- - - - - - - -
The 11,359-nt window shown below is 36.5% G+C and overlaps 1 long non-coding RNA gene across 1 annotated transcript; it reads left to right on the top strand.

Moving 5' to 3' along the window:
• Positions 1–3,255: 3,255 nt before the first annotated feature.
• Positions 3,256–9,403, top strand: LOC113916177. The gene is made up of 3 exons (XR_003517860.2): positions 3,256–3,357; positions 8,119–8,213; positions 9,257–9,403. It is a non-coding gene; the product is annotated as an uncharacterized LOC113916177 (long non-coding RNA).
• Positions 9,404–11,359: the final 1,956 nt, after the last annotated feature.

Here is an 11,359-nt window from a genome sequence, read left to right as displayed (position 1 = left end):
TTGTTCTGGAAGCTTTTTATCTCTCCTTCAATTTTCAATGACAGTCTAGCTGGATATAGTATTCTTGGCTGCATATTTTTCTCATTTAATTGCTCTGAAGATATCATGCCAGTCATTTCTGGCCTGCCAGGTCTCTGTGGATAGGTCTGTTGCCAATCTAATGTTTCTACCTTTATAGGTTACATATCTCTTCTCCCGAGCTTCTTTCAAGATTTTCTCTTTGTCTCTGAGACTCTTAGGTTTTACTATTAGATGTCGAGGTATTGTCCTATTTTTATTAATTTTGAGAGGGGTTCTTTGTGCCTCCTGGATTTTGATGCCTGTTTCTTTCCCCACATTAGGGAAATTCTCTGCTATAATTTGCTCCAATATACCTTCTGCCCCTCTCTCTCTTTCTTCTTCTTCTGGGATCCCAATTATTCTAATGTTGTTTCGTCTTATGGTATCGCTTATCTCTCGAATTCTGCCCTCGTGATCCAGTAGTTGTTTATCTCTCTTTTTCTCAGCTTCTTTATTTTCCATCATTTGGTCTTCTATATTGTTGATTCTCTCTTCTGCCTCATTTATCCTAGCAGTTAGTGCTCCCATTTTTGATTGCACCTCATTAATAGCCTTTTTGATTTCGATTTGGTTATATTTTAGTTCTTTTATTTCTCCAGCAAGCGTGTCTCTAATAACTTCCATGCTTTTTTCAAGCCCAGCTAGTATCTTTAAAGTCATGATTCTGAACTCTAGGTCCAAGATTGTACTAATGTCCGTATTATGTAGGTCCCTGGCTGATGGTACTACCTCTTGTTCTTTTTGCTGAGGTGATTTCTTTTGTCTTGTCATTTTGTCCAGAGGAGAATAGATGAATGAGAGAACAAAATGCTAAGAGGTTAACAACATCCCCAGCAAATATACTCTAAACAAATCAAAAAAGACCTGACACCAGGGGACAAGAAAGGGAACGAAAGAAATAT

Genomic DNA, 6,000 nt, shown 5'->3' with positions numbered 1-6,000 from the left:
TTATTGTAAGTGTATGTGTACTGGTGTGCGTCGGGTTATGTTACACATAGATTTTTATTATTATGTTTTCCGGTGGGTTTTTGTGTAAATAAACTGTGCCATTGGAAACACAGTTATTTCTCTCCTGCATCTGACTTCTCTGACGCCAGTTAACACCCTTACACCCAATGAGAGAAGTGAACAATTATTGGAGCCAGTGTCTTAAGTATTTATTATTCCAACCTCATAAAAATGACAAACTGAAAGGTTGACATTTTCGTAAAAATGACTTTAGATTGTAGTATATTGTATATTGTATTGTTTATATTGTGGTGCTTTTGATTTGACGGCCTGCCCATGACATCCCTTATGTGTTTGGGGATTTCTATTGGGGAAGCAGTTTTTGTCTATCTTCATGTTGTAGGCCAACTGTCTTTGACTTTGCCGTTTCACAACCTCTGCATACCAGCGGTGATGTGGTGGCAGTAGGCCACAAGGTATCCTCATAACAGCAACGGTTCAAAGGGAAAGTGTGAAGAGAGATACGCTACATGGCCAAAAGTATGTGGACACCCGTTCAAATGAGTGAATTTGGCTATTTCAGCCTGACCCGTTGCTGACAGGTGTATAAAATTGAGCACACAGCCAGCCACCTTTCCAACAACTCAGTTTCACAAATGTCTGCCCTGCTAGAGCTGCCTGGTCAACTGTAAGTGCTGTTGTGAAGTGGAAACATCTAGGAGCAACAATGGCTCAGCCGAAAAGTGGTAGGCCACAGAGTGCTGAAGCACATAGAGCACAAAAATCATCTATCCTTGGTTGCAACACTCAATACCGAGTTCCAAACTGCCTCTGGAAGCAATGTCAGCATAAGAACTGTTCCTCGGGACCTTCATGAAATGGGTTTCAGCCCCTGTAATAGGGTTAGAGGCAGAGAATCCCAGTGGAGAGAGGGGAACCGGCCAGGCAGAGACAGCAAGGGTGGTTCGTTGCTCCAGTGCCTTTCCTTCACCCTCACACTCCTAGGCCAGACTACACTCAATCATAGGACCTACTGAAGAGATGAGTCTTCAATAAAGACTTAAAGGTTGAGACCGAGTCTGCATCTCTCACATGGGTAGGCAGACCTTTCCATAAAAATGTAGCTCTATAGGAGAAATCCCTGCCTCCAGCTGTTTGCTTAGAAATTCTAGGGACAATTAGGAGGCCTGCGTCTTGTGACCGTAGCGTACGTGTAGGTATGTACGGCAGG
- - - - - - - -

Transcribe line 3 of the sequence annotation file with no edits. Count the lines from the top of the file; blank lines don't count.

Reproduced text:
• Positions 1–3,255: 3,255 nt before the first annotated feature.